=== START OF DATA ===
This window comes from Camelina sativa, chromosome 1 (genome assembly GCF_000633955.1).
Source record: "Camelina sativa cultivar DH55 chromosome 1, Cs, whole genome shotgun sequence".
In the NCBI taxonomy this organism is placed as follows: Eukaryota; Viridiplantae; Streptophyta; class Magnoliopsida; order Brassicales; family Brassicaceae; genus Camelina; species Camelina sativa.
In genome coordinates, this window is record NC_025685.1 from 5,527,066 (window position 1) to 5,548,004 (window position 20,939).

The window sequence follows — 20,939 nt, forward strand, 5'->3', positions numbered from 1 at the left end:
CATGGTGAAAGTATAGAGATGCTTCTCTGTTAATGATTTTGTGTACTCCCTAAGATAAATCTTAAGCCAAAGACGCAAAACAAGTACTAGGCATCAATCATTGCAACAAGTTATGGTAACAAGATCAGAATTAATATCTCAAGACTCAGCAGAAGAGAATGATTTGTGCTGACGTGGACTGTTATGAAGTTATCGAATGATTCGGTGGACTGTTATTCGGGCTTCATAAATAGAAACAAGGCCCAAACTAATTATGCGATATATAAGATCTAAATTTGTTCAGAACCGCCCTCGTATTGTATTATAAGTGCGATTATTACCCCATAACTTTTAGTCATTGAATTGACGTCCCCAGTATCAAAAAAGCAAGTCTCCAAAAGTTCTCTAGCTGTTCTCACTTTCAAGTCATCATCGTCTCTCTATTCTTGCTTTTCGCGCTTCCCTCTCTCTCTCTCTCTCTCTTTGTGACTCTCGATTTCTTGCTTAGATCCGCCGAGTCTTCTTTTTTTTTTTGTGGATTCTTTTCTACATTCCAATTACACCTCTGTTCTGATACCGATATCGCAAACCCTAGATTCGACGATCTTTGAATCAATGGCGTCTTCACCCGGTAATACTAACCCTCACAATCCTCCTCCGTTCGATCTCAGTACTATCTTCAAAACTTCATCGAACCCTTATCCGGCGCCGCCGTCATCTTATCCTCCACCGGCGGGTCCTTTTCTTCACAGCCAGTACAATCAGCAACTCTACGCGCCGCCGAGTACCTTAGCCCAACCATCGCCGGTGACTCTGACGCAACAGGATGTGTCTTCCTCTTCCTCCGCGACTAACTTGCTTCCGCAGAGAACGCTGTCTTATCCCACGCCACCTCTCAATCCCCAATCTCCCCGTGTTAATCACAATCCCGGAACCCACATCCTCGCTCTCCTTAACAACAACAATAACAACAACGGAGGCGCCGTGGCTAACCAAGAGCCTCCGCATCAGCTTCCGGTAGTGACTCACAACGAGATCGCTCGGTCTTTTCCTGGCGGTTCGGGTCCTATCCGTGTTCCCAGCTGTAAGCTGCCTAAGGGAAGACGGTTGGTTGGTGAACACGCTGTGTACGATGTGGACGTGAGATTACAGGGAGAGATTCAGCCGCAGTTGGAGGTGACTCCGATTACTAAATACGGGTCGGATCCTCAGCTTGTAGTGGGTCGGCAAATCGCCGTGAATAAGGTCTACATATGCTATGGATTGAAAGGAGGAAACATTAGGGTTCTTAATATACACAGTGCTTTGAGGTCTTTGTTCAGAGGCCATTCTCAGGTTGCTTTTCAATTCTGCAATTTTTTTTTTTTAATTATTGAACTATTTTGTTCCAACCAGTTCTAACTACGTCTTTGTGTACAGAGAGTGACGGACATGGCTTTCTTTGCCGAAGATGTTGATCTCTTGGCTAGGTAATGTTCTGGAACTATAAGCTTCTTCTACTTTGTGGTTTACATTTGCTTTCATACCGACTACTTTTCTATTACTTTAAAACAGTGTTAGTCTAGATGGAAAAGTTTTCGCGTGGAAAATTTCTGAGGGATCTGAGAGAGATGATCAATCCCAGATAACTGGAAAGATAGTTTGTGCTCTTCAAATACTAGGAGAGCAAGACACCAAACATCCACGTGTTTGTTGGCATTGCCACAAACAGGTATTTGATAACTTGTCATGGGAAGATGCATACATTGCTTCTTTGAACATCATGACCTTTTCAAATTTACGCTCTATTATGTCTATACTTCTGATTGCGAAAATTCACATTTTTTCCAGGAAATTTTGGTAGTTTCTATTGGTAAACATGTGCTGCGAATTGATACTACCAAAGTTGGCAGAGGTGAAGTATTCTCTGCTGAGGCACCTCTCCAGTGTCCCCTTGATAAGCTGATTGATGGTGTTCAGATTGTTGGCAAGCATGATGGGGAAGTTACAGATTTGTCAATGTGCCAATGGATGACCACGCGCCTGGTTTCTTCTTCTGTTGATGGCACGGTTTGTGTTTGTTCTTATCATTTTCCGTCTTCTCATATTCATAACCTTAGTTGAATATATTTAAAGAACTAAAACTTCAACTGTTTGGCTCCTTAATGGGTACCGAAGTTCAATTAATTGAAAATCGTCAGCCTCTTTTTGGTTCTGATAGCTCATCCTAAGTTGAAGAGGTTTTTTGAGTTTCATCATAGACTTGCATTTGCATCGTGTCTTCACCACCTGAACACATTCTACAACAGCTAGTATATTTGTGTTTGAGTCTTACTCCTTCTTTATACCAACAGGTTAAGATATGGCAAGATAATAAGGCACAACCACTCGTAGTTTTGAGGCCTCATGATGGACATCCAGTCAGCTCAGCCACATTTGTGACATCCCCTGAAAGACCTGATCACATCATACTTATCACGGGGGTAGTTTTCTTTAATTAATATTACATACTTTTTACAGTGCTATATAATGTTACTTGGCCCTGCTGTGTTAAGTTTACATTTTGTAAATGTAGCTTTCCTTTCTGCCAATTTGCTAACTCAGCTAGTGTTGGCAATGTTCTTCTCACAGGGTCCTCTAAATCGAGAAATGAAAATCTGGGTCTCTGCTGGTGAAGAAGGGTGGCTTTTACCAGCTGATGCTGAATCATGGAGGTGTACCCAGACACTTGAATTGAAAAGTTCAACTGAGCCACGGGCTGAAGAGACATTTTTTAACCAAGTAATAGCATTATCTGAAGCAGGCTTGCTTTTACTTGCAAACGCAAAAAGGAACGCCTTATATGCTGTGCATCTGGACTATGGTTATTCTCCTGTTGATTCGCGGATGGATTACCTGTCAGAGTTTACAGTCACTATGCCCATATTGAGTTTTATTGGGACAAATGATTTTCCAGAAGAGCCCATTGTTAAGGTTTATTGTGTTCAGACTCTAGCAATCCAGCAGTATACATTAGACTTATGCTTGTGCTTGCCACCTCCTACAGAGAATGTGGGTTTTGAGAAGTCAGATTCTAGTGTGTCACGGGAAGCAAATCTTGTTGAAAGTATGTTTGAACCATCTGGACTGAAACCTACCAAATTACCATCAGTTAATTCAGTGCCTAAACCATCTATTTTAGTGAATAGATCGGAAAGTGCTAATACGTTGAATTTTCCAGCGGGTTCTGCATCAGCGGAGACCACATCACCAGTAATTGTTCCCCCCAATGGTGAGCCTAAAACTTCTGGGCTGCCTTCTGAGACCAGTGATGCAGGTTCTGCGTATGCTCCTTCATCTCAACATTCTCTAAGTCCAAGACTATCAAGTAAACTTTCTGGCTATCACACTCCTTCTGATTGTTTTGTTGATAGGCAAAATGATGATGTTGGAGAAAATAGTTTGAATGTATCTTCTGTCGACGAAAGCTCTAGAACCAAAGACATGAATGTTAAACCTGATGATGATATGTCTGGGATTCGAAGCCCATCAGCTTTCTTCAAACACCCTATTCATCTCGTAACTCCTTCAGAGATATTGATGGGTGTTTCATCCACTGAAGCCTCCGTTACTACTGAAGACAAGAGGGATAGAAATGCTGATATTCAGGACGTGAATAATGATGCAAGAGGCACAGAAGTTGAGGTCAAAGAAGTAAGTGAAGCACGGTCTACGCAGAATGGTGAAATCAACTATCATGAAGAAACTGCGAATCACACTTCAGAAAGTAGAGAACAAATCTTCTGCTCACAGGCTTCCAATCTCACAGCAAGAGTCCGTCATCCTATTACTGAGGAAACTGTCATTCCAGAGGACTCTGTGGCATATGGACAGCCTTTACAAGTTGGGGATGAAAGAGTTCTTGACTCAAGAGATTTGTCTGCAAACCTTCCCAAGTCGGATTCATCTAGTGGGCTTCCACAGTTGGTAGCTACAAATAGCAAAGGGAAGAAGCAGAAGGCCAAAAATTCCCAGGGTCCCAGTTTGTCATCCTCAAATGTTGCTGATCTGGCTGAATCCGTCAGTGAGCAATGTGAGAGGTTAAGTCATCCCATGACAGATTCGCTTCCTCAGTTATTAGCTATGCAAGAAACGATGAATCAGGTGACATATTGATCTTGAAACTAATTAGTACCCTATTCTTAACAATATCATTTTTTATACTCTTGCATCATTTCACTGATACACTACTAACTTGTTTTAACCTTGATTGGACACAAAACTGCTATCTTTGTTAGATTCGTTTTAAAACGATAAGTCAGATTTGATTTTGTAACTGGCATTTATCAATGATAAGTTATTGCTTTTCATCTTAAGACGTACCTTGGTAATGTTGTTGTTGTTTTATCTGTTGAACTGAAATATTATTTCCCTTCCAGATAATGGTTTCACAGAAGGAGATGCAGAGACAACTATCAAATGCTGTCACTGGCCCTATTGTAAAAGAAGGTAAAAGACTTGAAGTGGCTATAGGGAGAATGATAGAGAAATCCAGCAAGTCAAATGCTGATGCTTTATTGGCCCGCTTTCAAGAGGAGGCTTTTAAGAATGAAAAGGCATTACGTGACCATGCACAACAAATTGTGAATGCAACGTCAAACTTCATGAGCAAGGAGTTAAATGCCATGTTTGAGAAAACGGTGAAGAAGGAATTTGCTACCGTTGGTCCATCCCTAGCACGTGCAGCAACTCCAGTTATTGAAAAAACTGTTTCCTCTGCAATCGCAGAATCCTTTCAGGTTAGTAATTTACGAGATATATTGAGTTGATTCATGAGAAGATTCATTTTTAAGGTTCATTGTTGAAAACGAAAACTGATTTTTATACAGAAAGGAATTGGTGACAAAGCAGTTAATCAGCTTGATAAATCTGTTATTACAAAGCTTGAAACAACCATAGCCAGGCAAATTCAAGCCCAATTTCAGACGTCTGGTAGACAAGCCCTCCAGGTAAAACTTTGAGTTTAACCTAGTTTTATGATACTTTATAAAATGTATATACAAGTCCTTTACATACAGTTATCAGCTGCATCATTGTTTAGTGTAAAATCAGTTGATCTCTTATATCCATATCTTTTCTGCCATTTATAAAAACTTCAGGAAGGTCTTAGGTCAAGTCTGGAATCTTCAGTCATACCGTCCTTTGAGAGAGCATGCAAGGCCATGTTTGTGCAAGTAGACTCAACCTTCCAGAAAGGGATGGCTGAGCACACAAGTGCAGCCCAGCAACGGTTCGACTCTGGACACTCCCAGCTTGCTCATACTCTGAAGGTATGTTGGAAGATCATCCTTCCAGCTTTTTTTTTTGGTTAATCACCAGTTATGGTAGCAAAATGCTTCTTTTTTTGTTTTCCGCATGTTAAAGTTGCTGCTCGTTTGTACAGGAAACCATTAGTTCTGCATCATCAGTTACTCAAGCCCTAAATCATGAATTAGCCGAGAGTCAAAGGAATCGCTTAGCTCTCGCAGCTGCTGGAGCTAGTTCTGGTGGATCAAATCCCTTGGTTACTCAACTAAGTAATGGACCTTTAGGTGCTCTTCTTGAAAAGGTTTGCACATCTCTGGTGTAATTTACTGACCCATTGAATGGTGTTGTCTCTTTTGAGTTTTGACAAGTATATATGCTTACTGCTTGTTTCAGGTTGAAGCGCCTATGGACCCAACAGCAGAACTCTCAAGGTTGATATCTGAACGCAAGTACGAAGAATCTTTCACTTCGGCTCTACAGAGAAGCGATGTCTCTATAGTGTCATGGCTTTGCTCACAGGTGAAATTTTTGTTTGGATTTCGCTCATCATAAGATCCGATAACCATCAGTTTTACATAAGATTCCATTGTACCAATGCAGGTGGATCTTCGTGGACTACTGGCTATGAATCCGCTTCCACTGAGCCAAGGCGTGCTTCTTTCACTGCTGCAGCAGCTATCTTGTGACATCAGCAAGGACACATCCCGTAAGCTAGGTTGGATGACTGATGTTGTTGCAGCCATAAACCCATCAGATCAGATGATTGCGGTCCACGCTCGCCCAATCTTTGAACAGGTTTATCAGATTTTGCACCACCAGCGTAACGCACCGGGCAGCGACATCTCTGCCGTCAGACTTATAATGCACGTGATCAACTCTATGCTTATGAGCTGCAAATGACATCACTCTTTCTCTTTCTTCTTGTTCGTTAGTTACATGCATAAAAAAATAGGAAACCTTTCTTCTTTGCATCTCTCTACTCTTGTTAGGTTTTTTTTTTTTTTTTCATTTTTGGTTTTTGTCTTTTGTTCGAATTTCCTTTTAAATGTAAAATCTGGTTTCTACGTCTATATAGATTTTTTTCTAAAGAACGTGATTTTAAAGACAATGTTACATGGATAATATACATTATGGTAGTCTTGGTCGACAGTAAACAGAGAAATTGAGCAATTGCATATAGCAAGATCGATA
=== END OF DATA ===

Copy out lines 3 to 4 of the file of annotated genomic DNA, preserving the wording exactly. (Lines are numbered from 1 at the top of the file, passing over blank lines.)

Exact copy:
In the NCBI taxonomy this organism is placed as follows: Eukaryota; Viridiplantae; Streptophyta; class Magnoliopsida; order Brassicales; family Brassicaceae; genus Camelina; species Camelina sativa.
In genome coordinates, this window is record NC_025685.1 from 5,527,066 (window position 1) to 5,548,004 (window position 20,939).